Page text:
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A Turkish official told Reuters the commander of Turkey's powerful navy, Admiral Metin Atac, had cancelled a visit to Washington in retaliation over the U.S. bill.

Anti-U.S. sentiment has steadily risen in Turkey, partly because of what Turks regard as an unfair portrayal of Turks during World War One, but also because of what they say is a failure by the U.S. and Iraq to crack down on some 3,000 Kurdish rebels based in northern Iraq.

Last month Turkey signed an anti-terror agreement with Iraq in an attempt to halt these Kurdish guerrilla attacks. Turkish military officials said Kurdish rebels killed 13 soldiers in fighting on Sunday in Sirnak province, which borders Iraq.

Such attacks have put domestic pressure on Prime Minister Tayyip Erdogan which has increased following the Armenian resolution. The army has been pressing for months to be allowed to mount a major cross-border operation against the rebels.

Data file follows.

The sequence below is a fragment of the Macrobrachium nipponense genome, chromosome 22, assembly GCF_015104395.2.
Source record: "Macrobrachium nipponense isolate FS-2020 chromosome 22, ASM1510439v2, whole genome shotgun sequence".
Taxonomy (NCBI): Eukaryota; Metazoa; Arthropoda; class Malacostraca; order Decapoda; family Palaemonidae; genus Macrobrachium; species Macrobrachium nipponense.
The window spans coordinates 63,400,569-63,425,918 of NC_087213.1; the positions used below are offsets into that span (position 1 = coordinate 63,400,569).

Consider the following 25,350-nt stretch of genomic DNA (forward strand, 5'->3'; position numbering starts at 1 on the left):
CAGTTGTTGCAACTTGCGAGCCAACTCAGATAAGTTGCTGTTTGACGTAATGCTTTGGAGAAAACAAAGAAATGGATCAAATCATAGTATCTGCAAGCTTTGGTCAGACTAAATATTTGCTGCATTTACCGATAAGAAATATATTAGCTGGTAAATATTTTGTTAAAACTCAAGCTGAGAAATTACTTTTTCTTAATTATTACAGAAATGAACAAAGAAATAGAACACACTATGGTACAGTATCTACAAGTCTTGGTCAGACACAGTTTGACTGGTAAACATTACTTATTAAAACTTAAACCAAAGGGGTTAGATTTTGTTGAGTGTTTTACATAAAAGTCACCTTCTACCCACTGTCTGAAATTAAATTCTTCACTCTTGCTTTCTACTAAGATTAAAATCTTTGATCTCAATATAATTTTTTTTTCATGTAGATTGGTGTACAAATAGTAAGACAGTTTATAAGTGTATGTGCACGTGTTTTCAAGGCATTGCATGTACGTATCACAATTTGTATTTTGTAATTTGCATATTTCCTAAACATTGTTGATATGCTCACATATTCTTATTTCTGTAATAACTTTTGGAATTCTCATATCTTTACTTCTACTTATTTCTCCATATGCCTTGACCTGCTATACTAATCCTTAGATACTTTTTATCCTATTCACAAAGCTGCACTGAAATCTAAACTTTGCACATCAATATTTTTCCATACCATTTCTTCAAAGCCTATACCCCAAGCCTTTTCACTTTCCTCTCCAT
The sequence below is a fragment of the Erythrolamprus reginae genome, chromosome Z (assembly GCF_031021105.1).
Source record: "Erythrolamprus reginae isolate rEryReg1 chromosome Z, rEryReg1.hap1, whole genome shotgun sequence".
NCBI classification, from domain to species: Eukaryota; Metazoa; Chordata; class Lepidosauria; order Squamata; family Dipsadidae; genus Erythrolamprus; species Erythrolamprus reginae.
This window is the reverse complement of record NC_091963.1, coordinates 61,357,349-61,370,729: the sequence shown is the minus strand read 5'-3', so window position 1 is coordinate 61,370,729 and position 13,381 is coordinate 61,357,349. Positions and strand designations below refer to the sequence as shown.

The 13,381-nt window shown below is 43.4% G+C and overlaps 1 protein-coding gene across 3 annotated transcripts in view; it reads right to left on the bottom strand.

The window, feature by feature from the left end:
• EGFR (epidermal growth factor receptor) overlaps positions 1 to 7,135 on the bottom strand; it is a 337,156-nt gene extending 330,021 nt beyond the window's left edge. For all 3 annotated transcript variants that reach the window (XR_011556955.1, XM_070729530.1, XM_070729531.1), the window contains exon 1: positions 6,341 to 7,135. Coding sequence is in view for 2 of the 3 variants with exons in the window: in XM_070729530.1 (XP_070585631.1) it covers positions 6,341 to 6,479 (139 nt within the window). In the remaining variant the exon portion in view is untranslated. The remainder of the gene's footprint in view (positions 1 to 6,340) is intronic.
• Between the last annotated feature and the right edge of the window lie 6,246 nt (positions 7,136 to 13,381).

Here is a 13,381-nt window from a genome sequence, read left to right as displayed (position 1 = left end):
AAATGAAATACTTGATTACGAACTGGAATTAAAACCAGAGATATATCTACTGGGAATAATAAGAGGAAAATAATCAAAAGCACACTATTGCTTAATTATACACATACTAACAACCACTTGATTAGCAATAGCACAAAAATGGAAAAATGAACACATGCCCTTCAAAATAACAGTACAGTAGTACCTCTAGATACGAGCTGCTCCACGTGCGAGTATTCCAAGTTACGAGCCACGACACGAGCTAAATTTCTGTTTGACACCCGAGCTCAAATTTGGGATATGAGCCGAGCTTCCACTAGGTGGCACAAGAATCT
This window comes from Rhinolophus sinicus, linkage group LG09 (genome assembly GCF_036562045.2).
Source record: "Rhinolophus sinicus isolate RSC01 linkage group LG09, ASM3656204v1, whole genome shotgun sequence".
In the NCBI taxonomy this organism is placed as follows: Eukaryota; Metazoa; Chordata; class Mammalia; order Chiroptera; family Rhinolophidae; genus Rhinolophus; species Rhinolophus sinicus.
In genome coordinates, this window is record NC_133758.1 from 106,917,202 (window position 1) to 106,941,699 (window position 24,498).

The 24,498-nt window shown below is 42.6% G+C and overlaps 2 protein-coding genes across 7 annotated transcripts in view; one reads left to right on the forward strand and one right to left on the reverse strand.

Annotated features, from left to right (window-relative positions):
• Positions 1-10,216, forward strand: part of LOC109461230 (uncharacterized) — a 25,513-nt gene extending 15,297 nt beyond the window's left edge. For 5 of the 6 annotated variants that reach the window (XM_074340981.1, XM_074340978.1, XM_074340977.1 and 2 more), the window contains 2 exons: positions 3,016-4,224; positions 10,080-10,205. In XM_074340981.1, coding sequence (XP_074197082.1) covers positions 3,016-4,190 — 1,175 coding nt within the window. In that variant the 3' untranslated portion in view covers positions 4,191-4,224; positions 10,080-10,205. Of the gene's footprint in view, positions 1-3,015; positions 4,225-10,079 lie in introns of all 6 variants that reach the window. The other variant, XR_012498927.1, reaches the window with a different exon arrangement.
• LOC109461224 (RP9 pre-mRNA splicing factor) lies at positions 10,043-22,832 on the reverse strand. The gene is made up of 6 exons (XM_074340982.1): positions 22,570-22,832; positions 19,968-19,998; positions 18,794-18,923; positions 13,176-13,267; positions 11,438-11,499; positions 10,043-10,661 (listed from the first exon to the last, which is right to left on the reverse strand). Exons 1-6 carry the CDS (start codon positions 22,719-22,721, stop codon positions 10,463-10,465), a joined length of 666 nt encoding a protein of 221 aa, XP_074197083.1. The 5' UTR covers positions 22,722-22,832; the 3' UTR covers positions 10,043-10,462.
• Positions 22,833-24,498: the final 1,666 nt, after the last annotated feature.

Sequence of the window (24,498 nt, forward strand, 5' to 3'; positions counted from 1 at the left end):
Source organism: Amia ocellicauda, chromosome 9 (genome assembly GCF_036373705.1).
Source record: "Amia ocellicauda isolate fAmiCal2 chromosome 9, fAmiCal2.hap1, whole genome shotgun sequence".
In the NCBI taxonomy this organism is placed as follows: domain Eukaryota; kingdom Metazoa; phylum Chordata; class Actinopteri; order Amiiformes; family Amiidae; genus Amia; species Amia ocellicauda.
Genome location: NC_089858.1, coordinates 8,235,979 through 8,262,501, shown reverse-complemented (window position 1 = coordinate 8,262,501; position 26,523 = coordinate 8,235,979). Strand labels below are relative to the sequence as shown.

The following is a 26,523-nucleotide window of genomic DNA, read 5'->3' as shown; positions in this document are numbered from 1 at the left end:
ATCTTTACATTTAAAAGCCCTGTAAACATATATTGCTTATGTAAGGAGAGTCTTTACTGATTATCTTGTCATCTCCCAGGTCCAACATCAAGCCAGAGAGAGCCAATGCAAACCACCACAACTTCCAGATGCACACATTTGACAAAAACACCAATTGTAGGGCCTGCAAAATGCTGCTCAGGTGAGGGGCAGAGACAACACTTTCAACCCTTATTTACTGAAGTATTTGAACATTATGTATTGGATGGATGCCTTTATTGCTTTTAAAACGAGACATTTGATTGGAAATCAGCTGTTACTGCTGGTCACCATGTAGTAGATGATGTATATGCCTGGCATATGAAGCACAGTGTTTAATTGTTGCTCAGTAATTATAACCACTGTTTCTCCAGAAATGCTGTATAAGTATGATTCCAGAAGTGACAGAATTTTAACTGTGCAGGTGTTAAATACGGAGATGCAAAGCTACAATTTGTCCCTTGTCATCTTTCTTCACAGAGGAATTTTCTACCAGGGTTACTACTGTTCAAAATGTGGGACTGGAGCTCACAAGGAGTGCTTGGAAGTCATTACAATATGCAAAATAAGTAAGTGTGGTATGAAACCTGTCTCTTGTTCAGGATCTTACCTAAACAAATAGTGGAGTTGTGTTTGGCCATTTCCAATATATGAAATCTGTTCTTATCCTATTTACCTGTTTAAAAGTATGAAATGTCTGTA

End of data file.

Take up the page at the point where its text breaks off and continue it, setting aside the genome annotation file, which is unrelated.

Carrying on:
"Unfortunately there is a linkage between the bill and a Turkish incursion into northern Iraq because the Turkish public will be much angered towards the United States and the government will feel so as well," Faruk Logoglu, an influential former Turkish ambassador to Washington, told Reuters.

The United States relies heavily on Turkish bases to supply its war effort in Iraq. Any Turkish offensive into northern Iraq would seriously strain ties with Washington and possibly hurt Turkey's bid for European Union membership.

Ankara will lobby Congress to prevent the bill from being approved and Erdogan is due to travel to Washington in early November for talks with U.S. President George W. Bush.

Erdogan's government will seek authorization for a military incursion after a public holiday which ends on Sunday, senior ruling AK Party lawmaker Sadullah Ergin said.

The Kurdistan Workers Party (PKK) wants to carve out an ethnic homeland in the southeast of Turkey. More than 30,000 have been killed in the conflict.

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